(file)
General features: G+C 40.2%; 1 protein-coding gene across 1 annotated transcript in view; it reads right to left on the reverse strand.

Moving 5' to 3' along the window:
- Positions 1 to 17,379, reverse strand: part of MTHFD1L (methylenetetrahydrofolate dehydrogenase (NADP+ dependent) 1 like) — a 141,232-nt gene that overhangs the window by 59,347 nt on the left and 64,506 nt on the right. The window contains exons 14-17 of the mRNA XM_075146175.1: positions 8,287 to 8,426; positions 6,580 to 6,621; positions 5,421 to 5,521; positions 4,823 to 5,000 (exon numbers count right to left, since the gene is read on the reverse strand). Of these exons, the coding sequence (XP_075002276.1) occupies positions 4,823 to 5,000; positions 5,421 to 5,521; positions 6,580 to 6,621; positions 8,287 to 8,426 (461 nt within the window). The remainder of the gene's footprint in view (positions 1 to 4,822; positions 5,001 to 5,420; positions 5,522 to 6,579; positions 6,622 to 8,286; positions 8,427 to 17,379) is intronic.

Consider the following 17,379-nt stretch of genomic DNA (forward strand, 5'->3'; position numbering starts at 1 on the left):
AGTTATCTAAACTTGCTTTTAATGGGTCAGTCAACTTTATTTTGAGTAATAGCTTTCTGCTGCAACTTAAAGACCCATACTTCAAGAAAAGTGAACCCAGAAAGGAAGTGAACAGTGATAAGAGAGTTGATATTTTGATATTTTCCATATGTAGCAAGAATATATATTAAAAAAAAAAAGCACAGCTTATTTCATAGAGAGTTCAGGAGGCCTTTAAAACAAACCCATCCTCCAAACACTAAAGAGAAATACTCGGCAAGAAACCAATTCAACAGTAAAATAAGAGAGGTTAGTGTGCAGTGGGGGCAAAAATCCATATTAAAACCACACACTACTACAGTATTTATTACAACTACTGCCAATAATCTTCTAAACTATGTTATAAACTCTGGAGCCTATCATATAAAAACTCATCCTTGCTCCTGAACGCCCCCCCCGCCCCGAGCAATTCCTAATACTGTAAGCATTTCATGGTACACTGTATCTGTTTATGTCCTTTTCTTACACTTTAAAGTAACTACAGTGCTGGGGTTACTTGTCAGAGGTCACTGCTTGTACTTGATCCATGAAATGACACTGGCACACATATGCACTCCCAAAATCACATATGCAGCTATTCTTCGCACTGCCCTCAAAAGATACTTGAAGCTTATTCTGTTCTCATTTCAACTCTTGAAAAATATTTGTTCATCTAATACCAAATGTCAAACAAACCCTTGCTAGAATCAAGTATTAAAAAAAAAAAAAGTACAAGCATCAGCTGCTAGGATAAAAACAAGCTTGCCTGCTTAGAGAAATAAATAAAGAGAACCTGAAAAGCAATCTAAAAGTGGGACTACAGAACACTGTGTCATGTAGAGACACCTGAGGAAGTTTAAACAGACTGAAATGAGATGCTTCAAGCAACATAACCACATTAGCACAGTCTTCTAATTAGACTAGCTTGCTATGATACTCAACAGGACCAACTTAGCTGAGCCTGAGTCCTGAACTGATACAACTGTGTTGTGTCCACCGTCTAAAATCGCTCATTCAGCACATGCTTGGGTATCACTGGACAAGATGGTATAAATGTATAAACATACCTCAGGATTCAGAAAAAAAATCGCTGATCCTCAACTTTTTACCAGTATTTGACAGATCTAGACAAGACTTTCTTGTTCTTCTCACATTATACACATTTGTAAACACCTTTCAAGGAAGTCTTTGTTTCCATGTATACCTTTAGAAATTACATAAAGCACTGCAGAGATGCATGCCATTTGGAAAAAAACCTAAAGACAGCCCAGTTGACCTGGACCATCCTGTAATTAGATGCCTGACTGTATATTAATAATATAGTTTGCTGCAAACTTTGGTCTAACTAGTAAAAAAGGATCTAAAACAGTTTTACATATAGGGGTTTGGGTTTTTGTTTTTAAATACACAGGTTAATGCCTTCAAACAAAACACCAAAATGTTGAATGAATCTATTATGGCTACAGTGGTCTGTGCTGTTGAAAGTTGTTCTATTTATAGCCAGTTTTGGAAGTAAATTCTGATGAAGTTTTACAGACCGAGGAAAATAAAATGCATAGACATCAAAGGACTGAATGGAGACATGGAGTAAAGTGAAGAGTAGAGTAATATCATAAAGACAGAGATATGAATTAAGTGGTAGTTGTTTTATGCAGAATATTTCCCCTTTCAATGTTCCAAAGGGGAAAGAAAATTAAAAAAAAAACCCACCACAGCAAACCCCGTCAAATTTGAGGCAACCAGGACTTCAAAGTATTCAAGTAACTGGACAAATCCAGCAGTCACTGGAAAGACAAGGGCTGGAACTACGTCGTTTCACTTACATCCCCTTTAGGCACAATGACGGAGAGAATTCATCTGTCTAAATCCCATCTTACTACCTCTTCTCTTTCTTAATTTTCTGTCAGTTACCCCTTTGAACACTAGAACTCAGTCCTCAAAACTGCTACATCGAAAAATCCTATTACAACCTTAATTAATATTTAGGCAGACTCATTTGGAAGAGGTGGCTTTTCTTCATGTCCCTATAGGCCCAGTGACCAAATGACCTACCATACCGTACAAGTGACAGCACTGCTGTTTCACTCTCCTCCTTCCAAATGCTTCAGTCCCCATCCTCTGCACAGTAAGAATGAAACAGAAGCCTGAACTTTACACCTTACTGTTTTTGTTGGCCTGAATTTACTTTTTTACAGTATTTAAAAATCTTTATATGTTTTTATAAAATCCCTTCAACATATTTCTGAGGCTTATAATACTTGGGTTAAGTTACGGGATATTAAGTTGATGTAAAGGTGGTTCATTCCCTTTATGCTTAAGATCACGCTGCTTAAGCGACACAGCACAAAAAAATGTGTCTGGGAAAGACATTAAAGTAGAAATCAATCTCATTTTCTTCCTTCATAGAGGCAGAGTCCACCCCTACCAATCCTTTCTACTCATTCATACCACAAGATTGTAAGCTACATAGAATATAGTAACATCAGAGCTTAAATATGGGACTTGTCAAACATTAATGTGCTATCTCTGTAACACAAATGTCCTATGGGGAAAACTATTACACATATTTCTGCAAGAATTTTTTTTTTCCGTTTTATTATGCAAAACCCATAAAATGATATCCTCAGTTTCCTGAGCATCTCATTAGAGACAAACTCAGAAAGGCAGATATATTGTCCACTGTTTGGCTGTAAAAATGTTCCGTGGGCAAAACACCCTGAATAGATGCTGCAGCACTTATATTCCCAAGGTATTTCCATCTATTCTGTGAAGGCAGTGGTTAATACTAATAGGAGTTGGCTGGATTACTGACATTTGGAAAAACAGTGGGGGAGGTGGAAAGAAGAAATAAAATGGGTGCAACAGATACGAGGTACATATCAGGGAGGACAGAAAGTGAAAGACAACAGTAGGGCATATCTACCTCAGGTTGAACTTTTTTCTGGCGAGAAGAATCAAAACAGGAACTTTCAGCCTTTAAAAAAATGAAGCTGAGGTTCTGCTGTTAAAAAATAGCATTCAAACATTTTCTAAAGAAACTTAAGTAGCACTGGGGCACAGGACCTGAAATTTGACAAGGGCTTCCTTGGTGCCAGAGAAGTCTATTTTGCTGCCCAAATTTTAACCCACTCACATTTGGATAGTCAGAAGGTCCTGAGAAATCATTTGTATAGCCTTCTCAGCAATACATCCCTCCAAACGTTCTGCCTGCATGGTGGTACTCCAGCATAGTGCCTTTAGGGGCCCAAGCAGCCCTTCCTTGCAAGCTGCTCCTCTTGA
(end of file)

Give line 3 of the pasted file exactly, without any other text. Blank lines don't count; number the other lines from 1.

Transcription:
- Positions 1 to 17,379, reverse strand: part of MTHFD1L (methylenetetrahydrofolate dehydrogenase (NADP+ dependent) 1 like) — a 141,232-nt gene that overhangs the window by 59,347 nt on the left and 64,506 nt on the right. The window contains exons 14-17 of the mRNA XM_075146175.1: positions 8,287 to 8,426; positions 6,580 to 6,621; positions 5,421 to 5,521; positions 4,823 to 5,000 (exon numbers count right to left, since the gene is read on the reverse strand). Of these exons, the coding sequence (XP_075002276.1) occupies positions 4,823 to 5,000; positions 5,421 to 5,521; positions 6,580 to 6,621; positions 8,287 to 8,426 (461 nt within the window). The remainder of the gene's footprint in view (positions 1 to 4,822; positions 5,001 to 5,420; positions 5,522 to 6,579; positions 6,622 to 8,286; positions 8,427 to 17,379) is intronic.